The number of fentanyl seizures throughout the country has been on the rise. In 2012, according to the National Forensic Laboratory Information System, there were only 618 fentanyl seizures; in 2014, there were 4,585. What’s startling is that the fentanyl being seized is not diverted from the pharmaceutical industry. Rather, it’s non-pharmaceutical fentanyl (NPF); meaning it's being made in clandestine laboratories. The scene of an overdose from fentanyl is unmistakable. Victims rarely have enough time to pull the needle out of their arm—it’s that instantaneous. 

There are no accurate statistics as to how many people have died from fentanyl overdose, which makes it a likely culprit in rising mortality. A recent DEA report noted that the “true number [of overdoses] is most likely higher because many coroners' offices and state crime laboratories do not test for fentanyl or its analogs unless given a specific reason to do so.”

There is a new culture of drug use that must be understood before being able to understand what is, in fact, causing the overdose deaths. Rather than blaming doctors and pain patients for the epidemic, drug users must be educated on the dangers of mixing powerful opioids with benzodiazepines. Furthermore, drug war tactics are making drug use inherently more dangerous. Like a game of whack-a-mole, once painkillers are stomped out, heroin became the logical next drug of choice. And once heroin is stomped out, people will move toward illicit fentanyl, even more dangerous than heroin. It’s an endless, unwinnable game. 

The Storm was Predicted 

The record-breaking numbers leave some experts scratching their heads, wondering how this problem became so gigantic. For others, not so much. It was actually predicted in the early 2000s that the U.S. would see a massive rise in opiate use that would result in rising overdose fatalities. 

“Heroin use in the United States and the number of new initiates have been relatively flat,” said Dave Murray of the U.S. Office of National Drug Control Policy (ONDCP), in a 2004 report by NBC. “… I don't think there's much that's new. We have a reasonably good picture of heroin use in the U.S. as relatively unchanged in the last decade.” Clearly, Murray and the ONDCP were dead wrong.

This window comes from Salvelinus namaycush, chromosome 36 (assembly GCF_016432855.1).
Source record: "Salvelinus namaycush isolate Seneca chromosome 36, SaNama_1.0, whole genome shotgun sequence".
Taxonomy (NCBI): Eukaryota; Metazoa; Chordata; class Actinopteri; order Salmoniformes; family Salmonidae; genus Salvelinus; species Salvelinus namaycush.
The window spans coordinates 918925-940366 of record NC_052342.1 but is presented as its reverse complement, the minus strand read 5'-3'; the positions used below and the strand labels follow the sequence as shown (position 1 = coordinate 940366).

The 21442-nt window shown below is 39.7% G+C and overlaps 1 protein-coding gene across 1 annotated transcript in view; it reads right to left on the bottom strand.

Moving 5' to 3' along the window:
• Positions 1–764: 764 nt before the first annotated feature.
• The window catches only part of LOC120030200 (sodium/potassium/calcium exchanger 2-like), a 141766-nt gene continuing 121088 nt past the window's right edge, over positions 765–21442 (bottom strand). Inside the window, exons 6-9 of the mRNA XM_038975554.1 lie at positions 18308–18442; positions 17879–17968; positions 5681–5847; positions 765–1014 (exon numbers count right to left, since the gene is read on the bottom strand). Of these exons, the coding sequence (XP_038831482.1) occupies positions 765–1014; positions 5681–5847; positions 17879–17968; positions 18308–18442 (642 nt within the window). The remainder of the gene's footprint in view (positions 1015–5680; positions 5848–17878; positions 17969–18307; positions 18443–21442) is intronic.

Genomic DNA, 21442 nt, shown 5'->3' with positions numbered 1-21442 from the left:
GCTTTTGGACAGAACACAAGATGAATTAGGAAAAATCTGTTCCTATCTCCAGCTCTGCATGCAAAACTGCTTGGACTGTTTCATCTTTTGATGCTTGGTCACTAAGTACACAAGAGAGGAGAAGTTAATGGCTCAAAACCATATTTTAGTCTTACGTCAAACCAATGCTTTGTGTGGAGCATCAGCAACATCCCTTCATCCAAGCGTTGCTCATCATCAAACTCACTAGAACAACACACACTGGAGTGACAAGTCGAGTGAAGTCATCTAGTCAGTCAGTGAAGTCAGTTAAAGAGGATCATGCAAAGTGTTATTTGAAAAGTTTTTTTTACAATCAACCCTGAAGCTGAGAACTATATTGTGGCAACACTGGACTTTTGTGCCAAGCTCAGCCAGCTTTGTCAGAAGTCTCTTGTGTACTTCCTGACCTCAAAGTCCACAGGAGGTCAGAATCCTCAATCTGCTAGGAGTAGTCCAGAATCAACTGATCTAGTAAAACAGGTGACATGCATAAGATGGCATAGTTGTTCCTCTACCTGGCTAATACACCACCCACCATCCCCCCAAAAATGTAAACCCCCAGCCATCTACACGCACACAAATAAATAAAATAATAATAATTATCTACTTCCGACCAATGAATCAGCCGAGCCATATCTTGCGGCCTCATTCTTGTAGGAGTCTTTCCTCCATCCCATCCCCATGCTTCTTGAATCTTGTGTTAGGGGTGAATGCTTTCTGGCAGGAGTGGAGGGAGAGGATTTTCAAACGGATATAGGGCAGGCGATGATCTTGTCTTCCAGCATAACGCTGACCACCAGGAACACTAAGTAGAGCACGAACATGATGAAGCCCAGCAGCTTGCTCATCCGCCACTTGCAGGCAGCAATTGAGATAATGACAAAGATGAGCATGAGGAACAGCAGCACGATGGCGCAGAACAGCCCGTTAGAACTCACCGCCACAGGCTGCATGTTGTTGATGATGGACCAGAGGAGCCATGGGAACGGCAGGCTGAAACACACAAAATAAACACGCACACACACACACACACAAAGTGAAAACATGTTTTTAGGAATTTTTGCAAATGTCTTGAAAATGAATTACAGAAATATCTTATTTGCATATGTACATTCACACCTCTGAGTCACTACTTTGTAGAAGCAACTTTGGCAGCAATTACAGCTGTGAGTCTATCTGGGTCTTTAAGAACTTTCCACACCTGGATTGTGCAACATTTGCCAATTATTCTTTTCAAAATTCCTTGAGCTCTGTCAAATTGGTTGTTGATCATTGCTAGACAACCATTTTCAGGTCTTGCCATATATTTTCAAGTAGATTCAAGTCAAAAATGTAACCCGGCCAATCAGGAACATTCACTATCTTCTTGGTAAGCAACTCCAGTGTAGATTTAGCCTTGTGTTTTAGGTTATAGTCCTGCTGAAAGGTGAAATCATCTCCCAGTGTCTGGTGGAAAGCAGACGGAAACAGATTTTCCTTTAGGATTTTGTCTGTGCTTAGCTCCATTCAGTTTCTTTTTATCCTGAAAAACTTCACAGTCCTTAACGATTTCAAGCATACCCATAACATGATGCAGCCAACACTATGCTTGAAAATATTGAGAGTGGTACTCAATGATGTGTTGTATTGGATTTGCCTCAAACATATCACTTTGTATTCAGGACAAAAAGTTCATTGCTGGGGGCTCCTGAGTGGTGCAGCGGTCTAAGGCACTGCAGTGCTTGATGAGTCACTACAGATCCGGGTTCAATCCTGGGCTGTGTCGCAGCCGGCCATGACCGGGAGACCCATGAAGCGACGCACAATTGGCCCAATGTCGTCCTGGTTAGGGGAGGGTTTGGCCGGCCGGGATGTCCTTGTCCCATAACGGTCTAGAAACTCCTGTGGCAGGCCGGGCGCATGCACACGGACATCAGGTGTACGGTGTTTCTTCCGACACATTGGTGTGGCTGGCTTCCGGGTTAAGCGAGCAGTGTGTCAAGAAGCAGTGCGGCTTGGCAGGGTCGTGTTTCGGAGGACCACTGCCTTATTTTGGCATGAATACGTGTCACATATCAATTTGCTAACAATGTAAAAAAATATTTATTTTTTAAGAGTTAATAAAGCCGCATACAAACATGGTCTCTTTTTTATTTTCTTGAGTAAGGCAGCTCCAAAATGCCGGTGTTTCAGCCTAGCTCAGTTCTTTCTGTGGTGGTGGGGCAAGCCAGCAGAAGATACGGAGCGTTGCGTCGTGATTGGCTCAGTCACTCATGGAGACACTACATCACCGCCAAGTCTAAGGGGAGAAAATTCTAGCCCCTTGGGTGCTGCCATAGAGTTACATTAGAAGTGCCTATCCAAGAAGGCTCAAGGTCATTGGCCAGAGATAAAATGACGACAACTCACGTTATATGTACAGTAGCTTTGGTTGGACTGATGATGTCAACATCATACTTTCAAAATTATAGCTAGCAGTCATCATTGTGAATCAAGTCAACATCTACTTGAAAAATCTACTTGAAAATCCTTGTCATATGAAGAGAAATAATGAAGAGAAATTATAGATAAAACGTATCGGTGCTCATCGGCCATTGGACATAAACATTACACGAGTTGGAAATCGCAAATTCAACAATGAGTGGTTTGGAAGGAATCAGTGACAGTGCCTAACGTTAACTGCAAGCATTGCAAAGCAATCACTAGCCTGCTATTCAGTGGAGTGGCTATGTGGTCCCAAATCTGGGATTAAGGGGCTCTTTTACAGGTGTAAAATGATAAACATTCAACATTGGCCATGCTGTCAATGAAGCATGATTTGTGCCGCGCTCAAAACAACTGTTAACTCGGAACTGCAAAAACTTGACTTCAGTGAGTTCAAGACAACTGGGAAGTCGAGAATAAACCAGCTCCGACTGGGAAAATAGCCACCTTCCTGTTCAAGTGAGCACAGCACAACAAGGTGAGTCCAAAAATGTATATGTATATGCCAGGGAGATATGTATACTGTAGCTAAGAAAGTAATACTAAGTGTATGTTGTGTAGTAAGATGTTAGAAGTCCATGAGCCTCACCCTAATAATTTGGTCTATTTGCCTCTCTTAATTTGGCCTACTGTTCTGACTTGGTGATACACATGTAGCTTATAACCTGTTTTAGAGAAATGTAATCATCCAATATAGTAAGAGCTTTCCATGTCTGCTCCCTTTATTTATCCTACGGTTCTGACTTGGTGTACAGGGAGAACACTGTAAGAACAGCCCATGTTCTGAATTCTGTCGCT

That same report, however, interviewed Kathie Kane-Willis from Roosevelt University’s Illinois Consortium on Drug Policy. Her team has had their fingers on the opiate pulse for decades and saw the bubble rising before most. 

Back in the late ‘80s, when Kane-Willis was using heroin in New York, she felt instinctively that the demographics were changing. She told The Fix, “When I went to treatment I said that this would spread, that it’s going to move out to the suburbs—it’s going to hit the Midwest. And my psychologist said, 'No, you’re just saying that so you can feel better about what you did.'” 

At Roosevelt, Kane-Willis and her colleagues analyzed hospital discharges and treatment admissions, among other things. What they saw between 1996 and 2002 was a rising number of patients being discharged for opiate-related problems as well as a rising number of treatment admissions for heroin. “We spent a lot of time thinking, is this a blip in the data or is this really a pattern? Is it really happening and why would it be happening?” she said. 

“It’s like putting together a puzzle, and when the pieces came together we could see that this was going to become a problem.” Only nobody listened, and the ONDCP as well as other government agencies carried on without putting proper resources into opioid and heroin education and policy. “It’s sad this many people had to die to get everyone’s attention,” said Kane-Willis. 

The Necessary Response 

The current opiate epidemic has been compared to the HIV outbreak America saw in the late ‘80s and early ‘90s. There are a few major differences, though. Mainly, the FDA has already approved necessary drugs to solve the problem: methadone, Suboxone, naltrexone, and naloxone. 

A recent longitudinal study in Baltimore—at one point dubbed America’s heroin capital—found: “Increased access to opioid agonist treatment was associated with a reduction in heroin overdose deaths,” therefore, “implementing policies that support evidence-based medication treatment of opiate dependence may decrease heroin overdose deaths.” 

Obama’s tweet about the opioid epidemic also exclaimed that treatment must be within everyone’s reach. However, applying the old abstinence-model to this new problem is the wrong course of action. For alcoholics, 12 steps and support groups might have been the answer. But for young heroin users, they need medicine and a public health response in the form of expanded medical services in conjunction with community support. 

If we’re going to compare the opiate crisis to the AIDS epidemic, we must then respond as such.

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Zachary Siegel is a freelance journalist specializing in science, health and drug policy. His reporting has also appeared in Slate, The Daily Beast, Salon, Huffington Post, among others. He writes often about addiction, sometimes drawing from his own experience. You can find out more about Zachary on Linkedin or follow him on Twitter.